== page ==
Blockchain, the system of decentralizing a database and distributing it across an entire network of computers, induced Bitcoin as well as other cryptocurrencies. It’s been used to make supply chains more transparent and create secure records that cannot be changed unilaterally.
Now the technology has found use in the coronavirus immunization program of the United Kingdom’s state-owned National Health Service.
As we know, the vaccine storage should be at frigid temperatures in order to be effective. In the case of the Pfizer vaccine, the necessary range is -60 to -80 Celsius.
According to the British technology company Everyware’s technical director, Tom Screen, accurately storing the drugs is absolutely crucial.
Notably, the British technology company uses sensors and cloud computing to control the temperature of NHS refrigeration units remotely.
Tom Screen announced that if a fridge goes out of the temperature range, the hospital gets an automated alert. He added that without such notification, the hospital might have to discard precious vaccine supplies.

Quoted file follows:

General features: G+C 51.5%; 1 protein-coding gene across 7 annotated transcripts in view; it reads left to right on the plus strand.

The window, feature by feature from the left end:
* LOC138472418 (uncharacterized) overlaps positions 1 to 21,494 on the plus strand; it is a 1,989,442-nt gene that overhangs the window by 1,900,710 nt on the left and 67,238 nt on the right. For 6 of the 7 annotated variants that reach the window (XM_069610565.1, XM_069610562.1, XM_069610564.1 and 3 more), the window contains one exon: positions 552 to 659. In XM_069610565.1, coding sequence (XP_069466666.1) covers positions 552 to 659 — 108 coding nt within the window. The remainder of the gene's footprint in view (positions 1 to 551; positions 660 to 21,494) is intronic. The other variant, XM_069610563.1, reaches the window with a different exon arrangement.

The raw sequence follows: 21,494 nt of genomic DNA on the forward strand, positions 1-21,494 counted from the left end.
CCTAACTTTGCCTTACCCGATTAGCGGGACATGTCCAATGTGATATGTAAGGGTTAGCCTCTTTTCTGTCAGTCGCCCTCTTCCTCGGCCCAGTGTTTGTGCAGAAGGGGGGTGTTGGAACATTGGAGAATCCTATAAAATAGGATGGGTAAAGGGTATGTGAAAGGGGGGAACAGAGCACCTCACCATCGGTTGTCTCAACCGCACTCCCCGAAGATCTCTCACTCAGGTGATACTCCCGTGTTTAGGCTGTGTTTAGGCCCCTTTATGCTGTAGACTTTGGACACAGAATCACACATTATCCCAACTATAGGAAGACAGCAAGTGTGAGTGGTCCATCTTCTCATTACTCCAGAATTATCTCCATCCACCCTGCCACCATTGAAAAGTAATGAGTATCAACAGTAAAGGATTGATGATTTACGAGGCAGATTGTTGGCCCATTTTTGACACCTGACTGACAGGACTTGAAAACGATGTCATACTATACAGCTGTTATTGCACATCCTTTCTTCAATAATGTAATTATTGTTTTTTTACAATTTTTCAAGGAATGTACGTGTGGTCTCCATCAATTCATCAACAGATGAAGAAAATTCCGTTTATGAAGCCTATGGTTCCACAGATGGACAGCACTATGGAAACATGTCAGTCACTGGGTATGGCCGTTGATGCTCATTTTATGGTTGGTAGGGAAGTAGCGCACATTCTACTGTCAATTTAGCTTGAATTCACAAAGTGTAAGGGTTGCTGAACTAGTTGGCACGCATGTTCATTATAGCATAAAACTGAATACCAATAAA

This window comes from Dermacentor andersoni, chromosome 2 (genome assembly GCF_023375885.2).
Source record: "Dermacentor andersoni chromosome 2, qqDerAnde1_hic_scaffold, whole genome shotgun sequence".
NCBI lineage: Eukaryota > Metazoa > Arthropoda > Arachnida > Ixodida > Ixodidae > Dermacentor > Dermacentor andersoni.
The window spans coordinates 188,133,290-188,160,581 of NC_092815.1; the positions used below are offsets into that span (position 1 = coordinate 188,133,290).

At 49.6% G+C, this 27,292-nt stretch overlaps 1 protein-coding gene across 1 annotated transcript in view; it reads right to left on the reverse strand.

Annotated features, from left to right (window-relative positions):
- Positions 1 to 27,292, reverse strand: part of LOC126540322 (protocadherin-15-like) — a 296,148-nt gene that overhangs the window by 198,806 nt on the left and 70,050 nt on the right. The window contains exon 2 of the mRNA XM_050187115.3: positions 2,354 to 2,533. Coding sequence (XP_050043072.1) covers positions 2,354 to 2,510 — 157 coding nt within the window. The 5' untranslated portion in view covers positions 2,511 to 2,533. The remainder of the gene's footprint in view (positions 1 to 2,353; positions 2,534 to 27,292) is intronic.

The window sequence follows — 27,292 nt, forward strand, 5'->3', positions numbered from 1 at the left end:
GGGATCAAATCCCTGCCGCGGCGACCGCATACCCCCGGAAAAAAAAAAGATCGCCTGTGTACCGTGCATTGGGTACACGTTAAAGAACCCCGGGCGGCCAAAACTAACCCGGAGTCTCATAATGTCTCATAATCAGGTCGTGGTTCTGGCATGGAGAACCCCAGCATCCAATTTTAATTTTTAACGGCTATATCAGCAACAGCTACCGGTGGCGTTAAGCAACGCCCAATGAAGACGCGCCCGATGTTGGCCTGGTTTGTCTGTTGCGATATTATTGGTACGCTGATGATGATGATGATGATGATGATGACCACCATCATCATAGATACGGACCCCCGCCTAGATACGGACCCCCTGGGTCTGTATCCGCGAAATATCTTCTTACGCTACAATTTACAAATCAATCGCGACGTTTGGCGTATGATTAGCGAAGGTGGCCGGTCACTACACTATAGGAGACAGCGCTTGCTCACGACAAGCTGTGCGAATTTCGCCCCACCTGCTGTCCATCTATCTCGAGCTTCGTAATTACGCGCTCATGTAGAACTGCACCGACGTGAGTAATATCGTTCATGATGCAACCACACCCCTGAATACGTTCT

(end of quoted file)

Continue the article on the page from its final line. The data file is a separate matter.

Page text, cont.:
Blockchain cannot lie – says Jillian Godsil
It is a popular opinion that data security is a vital part of Everyware’s modus operandi, especially when it comes to NHS facilities. The health service had a serious cyberattack in 2017 and was subsequently under scrutiny in a parliamentary report for failing to prepare for hackers.
In order to help with cybersecurity, Everyware has turned to Hedera. The company is a U.S.-based platform that offers a distributed ledger technology like blockchain, which brought us Bitcoin. Hedera CEO Mance Harmon announced it’s perfect for a coronavirus immunization program.
According to Hedera’s chief executive, the decentralized computer networks thousands of members can play an essential role in other aspects of pandemic management to combat vaccine counterfeiting, for instance, and create unforgeable vaccination certificates.
An author who’s written extensively about blockchain, Jillian Godsil, thinks that trust is the key. She stated that as the pandemic has spread insecurity, distributed ledgers have come into their own.
She also added that people, institutions, and governments could lie, but blockchain cannot.